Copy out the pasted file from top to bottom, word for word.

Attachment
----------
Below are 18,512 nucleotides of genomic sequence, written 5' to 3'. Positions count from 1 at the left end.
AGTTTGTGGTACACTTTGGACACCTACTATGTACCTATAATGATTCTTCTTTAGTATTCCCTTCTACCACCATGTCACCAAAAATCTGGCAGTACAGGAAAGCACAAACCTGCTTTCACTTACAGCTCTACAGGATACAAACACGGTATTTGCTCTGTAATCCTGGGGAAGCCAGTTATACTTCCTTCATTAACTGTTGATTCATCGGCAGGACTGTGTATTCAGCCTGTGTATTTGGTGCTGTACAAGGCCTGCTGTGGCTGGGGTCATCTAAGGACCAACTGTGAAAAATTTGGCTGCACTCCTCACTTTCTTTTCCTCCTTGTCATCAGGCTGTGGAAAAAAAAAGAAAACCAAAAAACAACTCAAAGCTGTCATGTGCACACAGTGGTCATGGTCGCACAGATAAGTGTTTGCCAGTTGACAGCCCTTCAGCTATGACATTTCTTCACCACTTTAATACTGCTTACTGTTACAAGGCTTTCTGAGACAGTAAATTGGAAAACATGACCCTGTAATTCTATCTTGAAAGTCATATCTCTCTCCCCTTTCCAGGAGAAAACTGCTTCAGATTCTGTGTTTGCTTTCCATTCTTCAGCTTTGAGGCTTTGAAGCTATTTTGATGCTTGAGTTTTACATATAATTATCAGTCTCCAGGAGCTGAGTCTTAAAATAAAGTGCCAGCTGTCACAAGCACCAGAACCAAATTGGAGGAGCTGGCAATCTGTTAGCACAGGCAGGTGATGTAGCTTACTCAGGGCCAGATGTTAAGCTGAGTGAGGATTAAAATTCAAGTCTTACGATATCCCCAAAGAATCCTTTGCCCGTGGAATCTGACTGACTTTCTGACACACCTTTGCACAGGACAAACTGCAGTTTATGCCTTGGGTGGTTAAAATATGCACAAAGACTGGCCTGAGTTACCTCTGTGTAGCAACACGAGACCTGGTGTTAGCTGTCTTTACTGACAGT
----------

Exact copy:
Below are 18,512 nucleotides of genomic sequence, written 5' to 3'. Positions count from 1 at the left end.
AGTTTGTGGTACACTTTGGACACCTACTATGTACCTATAATGATTCTTCTTTAGTATTCCCTTCTACCACCATGTCACCAAAAATCTGGCAGTACAGGAAAGCACAAACCTGCTTTCACTTACAGCTCTACAGGATACAAACACGGTATTTGCTCTGTAATCCTGGGGAAGCCAGTTATACTTCCTTCATTAACTGTTGATTCATCGGCAGGACTGTGTATTCAGCCTGTGTATTTGGTGCTGTACAAGGCCTGCTGTGGCTGGGGTCATCTAAGGACCAACTGTGAAAAATTTGGCTGCACTCCTCACTTTCTTTTCCTCCTTGTCATCAGGCTGTGGAAAAAAAAAGAAAACCAAAAAACAACTCAAAGCTGTCATGTGCACACAGTGGTCATGGTCGCACAGATAAGTGTTTGCCAGTTGACAGCCCTTCAGCTATGACATTTCTTCACCACTTTAATACTGCTTACTGTTACAAGGCTTTCTGAGACAGTAAATTGGAAAACATGACCCTGTAATTCTATCTTGAAAGTCATATCTCTCTCCCCTTTCCAGGAGAAAACTGCTTCAGATTCTGTGTTTGCTTTCCATTCTTCAGCTTTGAGGCTTTGAAGCTATTTTGATGCTTGAGTTTTACATATAATTATCAGTCTCCAGGAGCTGAGTCTTAAAATAAAGTGCCAGCTGTCACAAGCACCAGAACCAAATTGGAGGAGCTGGCAATCTGTTAGCACAGGCAGGTGATGTAGCTTACTCAGGGCCAGATGTTAAGCTGAGTGAGGATTAAAATTCAAGTCTTACGATATCCCCAAAGAATCCTTTGCCCGTGGAATCTGACTGACTTTCTGACACACCTTTGCACAGGACAAACTGCAGTTTATGCCTTGGGTGGTTAAAATATGCACAAAGACTGGCCTGAGTTACCTCTGTGTAGCAACACGAGACCTGGTGTTAGCTGTCTTTACTGACAGT